NSE grad student Steven Czyz (left) accepts his best talk certificate from CVT Director Sara Pozzi (center) at the CVT Workshop. Photo via CVT.
You know what’s a nice reward after countless hours in the lab running simulations, tweaking designs, and poring over results? Happy hours and late-night specials at the eateries, watering holes, and hideaways on Monroe Avenue have plenty of options. Even better: national recognition that your work sets the standard for excellence.
For a couple of graduate students in the College of Engineering’s School of Nuclear Science and Engineering (NSE) that was on tap at the annual Consortium for Verification Technology (CVT) Workshop. Steven Czyz and Harish Gadey, both pursuing doctorates in nuclear engineering, were honored for best talk and best poster respectively.
The CVT is made up of 12 universities and nine national laboratories that work together in developing new technologies for nuclear treaty verification. It’s not enough to suspect that someone is violating international agreements like the Comprehensive Nuclear-Test-Ban Treaty (CTBT) — you have to be able to prove it. Technology developed by the CVT helps do just that.
Oregon State’s role in the CVT, under the umbrella of Professor Abi Farsoni and his Radiation Detection Group, is focused on the fourth of the CVT’s six numbered “thrust areas,” Detection of Undeclared Activities and Inaccessible Facilities. As members of this group, Czyz and Gadey are both researching and developing new radioxenon detectors.
Radioxenon detectors are instrumental in providing evidence that an underground nuclear weapons test has taken place. This scenario is not as unlikely as you’d hope — North Korea detonated nuclear weapons underground at its Punggye-ri nuclear test site as recently as September 2017. The work at Oregon State focuses on using new materials and designs for radioxenon detectors, because current detectors used in international monitoring efforts are very expensive.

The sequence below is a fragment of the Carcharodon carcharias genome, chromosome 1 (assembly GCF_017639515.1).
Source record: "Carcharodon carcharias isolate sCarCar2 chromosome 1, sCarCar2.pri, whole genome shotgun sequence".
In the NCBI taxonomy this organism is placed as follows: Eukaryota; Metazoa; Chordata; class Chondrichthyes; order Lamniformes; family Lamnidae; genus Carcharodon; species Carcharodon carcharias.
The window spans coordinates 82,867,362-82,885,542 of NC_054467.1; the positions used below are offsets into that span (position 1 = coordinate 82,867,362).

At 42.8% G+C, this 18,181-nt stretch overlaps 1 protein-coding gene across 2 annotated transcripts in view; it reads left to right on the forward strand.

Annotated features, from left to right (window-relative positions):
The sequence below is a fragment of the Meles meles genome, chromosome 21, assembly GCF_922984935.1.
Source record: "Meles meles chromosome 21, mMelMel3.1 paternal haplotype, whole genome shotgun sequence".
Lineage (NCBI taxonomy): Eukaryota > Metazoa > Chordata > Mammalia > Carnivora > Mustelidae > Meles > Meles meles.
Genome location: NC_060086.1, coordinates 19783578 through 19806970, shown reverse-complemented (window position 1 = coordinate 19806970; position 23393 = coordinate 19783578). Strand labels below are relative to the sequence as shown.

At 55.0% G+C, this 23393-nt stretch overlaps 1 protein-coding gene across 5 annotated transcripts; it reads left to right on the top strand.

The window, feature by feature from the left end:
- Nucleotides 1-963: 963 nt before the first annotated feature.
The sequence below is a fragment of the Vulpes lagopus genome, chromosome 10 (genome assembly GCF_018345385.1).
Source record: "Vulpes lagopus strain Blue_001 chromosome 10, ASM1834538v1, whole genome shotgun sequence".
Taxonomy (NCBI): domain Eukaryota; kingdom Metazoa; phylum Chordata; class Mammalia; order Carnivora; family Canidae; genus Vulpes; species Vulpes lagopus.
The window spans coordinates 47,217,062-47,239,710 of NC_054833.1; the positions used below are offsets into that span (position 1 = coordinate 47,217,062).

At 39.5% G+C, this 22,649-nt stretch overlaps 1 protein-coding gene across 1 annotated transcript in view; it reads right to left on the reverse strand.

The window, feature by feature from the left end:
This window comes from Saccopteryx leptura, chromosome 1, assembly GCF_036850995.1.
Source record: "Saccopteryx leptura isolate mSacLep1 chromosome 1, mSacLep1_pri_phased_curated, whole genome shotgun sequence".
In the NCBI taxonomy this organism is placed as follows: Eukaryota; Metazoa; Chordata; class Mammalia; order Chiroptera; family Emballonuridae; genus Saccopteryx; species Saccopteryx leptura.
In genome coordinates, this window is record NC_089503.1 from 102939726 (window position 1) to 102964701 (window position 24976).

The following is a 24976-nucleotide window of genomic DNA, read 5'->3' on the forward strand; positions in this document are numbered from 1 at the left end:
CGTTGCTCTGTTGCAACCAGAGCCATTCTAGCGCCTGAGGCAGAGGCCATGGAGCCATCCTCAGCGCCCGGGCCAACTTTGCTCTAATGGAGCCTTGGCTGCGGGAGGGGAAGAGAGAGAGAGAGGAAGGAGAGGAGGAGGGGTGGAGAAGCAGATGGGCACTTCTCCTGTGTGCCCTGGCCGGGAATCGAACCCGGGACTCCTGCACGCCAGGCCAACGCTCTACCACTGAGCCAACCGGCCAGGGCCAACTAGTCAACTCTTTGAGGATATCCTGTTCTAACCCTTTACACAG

“There are increasing demands for low-cost and high-performance radioxenon detectors to be installed in the International Monitoring System around the world for monitoring nuclear weapon tests,” Farsoni said. “The current radioxenon detectors cost more than $500,000. Our radioxenon detectors, developed at the Oregon State, could reduce the cost to 10 percent of that.”
NSE grad student Harish Gadey (center) talks to Oregon State alumnus Eric Becker ('16 Ph.D., Radiation Health Physics) at the CVT workshop. Photo via CVT.
Gadey’s poster presentation detailed his results from testing one of these new systems.
“The characterization of these detection systems is important,” Gadey said. ”If there is a need to switch technologies, we have data and results from prototype designs that groups like ours are working on,” Gadey said.
Czyz’s talk overviewed the latest three of five total radioxenon detector prototypes built at Oregon State, including Gadey’s design. All prototypes use novel materials and methods.
“Research and development is expensive, and so — as opposed to trying new approaches — all too often engineers will use old and potentially archaic technologies and methods simply because they've proven effective in the past,” Czyz said. “This work is all about trying new things. I hope that what we're working on helps open doors for engineers to build systems in the future that use the most cutting-edge approaches and state-of-the-art technologies.”
To learn more about Czyz and Gadey’s work, the CVT, and nuclear nonproliferation efforts in general, listen to the “Engineering Out Loud” podcast episodes “Partnering for Nuclear Nonproliferation” and “Enforcing the CTBT with CZT.”
— Jens Odegaard